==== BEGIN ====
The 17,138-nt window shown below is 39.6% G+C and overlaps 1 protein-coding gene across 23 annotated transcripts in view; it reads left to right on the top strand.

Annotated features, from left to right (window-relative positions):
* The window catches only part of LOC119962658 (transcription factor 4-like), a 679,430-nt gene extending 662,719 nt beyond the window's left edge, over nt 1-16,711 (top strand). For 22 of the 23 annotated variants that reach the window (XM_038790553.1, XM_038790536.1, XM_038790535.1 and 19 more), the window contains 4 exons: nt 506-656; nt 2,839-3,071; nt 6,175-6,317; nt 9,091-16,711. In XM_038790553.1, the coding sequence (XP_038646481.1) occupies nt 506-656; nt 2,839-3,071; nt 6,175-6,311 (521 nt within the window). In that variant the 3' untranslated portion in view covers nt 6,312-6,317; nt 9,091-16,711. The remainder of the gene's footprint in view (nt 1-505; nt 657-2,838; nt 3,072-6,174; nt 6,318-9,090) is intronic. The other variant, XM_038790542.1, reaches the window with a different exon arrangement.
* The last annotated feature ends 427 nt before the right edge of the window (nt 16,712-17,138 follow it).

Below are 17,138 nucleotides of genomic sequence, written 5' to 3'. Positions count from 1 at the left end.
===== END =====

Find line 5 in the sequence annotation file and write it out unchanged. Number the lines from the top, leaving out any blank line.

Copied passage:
Below are 17,138 nucleotides of genomic sequence, written 5' to 3'. Positions count from 1 at the left end.